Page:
However, larger gatherings can be attracted by the abundance of food resources on clay soils or earth banks. The Scarlet Macaw is familiar when it is not disturbed. However, usually, he is quite careful and he rises in the air with a piercing cry when disturbed. Early in the morning and late at night, the scarlet macaw flies dramatically between its resting place and its feeding site. Paired couples always fly together, their wings almost touching.
The Scarlet Macaw is arboreal: it feeds and rests on the upper floor or at the tops of large trees. Its flight is direct, its wingbeats are regular but lack amplitude. This species is sedentary, which does not prevent it from performing short migrations when the food begins to lack.
Food mode and diet
Scarlet macaws are exclusively vegetarian. They feed on fruits, palm nuts, and seeds. In Central America, they feed in the pines, crushing the cones and dropping a shower of scales at the foot of the trunks. When food is plentiful, Scarlet Macaws commonly feed with other species of parrots.
The breeding season varies from region to region: it takes place in March in Mexico, in April in Nicaragua, from October to April in Costa Rica.
Ara rougeadulteElle takes place in March in French Guiana, from October to March in central Brazil and from November to April in Peru. The nest is placed in a large natural cavity, between 7 and 40 meters above the ground. In Peru, the couple usually chooses a palm of the genus Iriarthea, but they must leave the Brazilian teaks (dipteryx) and the other hardwoods to the macaws chloroprene that dominate them. The laying includes 1 to 4 eggs which are incubated between 24 and 28 days. The chicks stay in the nest for about 14 weeks. In a recent study, 9 out of 14 nests successfully produced one or more eggs. On 21 chicks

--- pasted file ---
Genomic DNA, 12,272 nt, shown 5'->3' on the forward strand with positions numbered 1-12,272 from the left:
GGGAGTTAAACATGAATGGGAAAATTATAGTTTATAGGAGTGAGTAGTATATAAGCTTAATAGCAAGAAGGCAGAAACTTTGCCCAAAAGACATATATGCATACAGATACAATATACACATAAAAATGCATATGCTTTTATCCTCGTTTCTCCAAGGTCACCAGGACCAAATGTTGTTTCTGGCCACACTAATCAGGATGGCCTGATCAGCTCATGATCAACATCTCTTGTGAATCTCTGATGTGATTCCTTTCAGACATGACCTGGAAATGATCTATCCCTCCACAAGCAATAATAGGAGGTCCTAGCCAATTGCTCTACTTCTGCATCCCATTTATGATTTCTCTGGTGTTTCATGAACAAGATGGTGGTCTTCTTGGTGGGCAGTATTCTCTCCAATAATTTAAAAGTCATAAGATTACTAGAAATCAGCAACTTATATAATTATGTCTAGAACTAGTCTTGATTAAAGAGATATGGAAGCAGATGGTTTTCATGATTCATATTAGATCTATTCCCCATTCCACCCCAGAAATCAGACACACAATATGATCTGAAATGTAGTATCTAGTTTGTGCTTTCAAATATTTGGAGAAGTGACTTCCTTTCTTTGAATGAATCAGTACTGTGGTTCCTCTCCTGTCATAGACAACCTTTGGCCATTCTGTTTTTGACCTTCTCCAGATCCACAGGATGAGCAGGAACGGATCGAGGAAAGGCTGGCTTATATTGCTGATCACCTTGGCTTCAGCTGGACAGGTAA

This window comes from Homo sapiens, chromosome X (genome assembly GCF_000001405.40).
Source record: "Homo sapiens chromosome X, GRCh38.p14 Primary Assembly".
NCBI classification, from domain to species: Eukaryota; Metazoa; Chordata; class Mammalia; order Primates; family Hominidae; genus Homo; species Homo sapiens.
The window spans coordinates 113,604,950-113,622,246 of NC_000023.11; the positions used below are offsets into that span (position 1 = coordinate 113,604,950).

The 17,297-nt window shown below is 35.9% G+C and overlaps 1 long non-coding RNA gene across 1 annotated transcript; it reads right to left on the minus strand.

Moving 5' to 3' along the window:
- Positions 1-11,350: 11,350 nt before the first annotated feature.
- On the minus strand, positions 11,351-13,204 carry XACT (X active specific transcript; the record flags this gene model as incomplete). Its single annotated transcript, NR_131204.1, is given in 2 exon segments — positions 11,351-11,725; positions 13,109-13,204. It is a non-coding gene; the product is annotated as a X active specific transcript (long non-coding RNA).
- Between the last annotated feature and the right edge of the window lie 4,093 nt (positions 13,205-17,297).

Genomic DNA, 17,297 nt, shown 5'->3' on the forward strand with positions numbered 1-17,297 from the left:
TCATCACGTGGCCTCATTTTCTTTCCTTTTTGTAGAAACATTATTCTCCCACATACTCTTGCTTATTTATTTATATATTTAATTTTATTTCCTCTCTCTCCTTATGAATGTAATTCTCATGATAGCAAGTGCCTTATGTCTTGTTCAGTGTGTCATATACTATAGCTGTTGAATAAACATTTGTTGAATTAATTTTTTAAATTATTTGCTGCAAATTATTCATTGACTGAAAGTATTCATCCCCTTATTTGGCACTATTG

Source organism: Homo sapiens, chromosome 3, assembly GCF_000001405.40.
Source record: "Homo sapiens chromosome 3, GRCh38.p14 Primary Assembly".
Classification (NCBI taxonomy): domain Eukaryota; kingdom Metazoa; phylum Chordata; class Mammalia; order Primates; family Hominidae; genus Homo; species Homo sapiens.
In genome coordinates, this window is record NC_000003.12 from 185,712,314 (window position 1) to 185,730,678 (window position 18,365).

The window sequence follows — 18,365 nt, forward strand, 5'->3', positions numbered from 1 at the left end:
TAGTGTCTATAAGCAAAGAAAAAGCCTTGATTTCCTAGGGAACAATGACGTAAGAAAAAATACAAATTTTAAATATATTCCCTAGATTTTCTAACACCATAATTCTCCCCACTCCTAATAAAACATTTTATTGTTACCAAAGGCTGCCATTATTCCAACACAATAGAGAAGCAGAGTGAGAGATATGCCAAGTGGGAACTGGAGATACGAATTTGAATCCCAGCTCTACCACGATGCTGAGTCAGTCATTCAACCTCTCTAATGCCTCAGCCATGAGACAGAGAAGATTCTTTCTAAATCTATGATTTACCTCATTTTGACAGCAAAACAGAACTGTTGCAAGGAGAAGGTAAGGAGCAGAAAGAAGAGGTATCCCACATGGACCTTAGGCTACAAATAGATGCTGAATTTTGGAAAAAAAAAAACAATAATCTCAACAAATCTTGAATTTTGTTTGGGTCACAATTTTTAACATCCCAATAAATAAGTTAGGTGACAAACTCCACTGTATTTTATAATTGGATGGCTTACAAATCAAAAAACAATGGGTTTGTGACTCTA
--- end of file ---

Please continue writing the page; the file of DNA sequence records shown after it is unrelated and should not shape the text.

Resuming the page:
hatched, 10 reached flight, 4 died of malnutrition and 7 were victims of predators, a success rate slightly less than 50%.
The Scarlet Macaw is endemic to Central America and northern South America. In Central America, this bird occurs from southeastern Mexico to northeastern Nicaragua and from Costa Rica to Panama. In northern Colombia, an isolated population occupies the Magdalena Valley. The main part of its area is located on the South American continent, covering the entire Amazon from Venezuela and Guyana to Ecuador, Peru, Bolivia. It extends across all of Brazil to the north of Mato Grosso. The Scarlet Macaw is a bird from the lower regions. It is generally found below 500 m above sea level, although it can sometimes climb up to 1000 meters.
The macaw has 2 subspecies: A.m. Macao, the nominal breed, (from Costa Rica to South America) – A.m. cyanoptera (from southeastern Mexico to Belize and Nicaragua).
In Central America, the species has suffered a dramatic decline due to deforestation, severe habitat modification and its commercialization as a caged bird. In many areas, it has become rare and in other places, it has simply disappeared. In 2003, the total population of Belize was estimated at less than 150 birds. Elsewhere, and especially in South America, the macaw is locally common, but it is found in very small numbers near human settlements or groups. Given the large area of its distribution area, the species is however classified as not presenting any major problem. (LC).